Sengupta, Asmita and McConkey, Kim R and Radhakrishna, Sindhu (2016) Feeding macaques affects forests. The Hindu, Bengaluru.
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Among the most common experiences in the country, when on a pilgrimage or a trip through the forests and hills, is the sight of rhesus macaque opportunistically lined up for a treat or two from passing tourists. Videos abound of these clever primates stealing picnic snacks or scurrying around for food thrown by visitors. However, a study on primate-man interaction shows that this “benign act” by tourists is increasingly affecting the ecology of the region. Researchers from the School of Natural Sciences and Engineering, National Institute of Advanced Studies in Bengaluru studied the effects of provisioning food to the rhesus macaques on the forests of Buxa Tiger Reserve (BTR) in West Bengal. In a previous study at the same reserve, Asmita Sengupta, Kim R. McConkey, and Sindhu Radhakrishna from the institute had observed the effects of seed dispersal due to a troop of rhesus macaques. Nearly 50 per cent of the seeds handled by these primates had germinated.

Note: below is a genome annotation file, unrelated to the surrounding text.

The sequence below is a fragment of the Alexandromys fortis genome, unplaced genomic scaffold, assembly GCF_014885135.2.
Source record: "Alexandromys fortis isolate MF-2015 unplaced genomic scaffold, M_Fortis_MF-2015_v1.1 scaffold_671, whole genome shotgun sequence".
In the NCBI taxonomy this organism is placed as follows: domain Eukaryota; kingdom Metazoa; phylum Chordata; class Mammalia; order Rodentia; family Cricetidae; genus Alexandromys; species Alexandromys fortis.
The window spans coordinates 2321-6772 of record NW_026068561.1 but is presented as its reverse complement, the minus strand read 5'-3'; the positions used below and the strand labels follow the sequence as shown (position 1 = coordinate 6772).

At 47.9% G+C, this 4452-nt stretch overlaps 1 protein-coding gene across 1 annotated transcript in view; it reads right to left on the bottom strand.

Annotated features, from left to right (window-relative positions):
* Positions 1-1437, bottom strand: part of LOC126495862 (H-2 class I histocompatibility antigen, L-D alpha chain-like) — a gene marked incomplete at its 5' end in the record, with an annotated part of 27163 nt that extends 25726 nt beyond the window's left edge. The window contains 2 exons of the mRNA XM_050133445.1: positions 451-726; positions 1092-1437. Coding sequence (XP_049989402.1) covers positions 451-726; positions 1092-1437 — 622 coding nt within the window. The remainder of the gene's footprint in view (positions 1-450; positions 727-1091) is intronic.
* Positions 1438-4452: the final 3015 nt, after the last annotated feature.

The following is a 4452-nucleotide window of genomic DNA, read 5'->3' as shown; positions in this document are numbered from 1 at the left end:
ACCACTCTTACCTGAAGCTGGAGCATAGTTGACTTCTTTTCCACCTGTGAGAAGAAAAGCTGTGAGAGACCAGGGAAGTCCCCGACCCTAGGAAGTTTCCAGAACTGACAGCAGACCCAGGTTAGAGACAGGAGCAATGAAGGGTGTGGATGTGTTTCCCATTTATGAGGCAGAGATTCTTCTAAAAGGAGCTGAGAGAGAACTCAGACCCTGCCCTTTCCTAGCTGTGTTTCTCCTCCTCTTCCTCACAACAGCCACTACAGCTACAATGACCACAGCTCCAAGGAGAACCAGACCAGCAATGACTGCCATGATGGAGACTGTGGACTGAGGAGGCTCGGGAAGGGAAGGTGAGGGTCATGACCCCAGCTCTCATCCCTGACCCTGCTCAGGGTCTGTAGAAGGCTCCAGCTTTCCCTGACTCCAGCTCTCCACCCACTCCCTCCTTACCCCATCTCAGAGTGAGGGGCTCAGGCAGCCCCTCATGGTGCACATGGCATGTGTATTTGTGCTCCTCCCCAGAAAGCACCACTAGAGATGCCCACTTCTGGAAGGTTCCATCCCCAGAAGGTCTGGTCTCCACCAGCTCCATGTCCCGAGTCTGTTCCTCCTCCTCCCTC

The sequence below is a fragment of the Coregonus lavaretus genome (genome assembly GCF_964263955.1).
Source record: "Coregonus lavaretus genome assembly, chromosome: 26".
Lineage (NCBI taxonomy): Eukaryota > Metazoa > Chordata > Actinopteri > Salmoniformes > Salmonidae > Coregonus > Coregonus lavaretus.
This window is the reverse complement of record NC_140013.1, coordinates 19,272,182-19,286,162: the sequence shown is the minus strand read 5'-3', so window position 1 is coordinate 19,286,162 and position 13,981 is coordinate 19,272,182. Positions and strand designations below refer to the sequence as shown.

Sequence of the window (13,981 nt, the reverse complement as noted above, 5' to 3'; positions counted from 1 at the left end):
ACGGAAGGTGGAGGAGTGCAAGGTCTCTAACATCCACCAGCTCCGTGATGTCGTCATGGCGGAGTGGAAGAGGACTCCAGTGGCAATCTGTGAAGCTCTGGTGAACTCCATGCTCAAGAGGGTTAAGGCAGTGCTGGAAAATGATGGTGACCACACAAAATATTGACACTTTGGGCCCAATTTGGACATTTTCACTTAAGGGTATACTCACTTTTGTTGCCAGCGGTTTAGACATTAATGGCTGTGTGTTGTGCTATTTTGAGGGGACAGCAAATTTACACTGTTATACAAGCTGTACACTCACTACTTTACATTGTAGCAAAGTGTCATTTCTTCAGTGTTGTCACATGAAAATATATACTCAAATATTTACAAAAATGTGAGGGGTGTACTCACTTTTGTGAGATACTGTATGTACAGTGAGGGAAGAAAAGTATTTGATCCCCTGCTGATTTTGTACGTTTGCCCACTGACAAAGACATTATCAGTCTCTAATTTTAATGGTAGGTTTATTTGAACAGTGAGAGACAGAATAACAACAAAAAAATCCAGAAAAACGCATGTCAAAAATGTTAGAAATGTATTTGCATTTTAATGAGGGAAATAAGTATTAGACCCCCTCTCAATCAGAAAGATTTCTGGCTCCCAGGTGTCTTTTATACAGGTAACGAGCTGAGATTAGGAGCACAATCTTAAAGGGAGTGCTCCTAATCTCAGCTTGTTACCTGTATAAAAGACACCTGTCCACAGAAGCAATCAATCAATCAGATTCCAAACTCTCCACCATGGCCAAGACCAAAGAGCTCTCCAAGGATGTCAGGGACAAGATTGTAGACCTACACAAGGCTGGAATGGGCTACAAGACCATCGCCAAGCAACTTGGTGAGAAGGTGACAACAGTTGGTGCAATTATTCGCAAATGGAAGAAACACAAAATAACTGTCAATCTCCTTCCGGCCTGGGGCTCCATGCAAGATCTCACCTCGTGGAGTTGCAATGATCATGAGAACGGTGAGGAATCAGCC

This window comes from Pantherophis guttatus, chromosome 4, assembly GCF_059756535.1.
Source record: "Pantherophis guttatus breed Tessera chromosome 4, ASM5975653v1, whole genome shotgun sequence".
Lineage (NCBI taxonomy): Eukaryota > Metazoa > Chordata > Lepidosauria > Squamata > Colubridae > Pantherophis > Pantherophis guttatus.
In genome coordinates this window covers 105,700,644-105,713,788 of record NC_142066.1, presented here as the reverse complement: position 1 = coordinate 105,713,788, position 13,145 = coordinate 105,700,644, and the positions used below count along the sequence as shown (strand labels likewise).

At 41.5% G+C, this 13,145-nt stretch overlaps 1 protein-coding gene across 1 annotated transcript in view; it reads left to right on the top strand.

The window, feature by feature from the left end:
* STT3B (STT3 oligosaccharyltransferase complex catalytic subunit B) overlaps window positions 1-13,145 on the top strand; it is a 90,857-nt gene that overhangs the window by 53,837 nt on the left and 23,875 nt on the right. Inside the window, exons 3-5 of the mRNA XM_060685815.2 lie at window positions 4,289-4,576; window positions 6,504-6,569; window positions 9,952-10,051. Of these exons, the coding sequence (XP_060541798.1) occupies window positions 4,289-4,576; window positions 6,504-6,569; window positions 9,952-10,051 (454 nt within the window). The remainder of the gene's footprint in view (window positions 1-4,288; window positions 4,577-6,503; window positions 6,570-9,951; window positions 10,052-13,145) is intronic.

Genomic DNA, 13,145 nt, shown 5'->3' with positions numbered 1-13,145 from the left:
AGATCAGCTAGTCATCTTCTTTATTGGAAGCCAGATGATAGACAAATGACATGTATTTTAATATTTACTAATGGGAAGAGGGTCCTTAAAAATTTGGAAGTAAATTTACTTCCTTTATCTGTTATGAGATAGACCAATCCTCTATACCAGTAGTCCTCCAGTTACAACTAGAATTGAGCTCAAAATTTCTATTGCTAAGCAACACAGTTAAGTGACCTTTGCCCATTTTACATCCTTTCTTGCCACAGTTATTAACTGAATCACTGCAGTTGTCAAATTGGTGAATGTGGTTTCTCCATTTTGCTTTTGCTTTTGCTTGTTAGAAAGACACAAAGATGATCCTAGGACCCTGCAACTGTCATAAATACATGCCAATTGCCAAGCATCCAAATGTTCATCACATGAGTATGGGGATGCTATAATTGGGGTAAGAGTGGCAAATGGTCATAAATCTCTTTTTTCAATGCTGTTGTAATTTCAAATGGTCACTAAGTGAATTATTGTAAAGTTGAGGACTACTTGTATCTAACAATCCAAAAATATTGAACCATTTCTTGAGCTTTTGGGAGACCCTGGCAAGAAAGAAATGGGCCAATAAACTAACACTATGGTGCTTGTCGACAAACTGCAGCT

|Item Type:||Media Clippings|
|Keywords:||macaques, Buxa tiger reseve|
|Subjects:||School of Natural and Engineering Sciences > Animal Behaviour|
|Divisions:||Schools > Natural Sciences and Engineering|
|Depositing User:||K Rajesh|
|Date Deposited:||27 Jan 2016 04:57|
|Last Modified:||27 Jan 2016 04:57|
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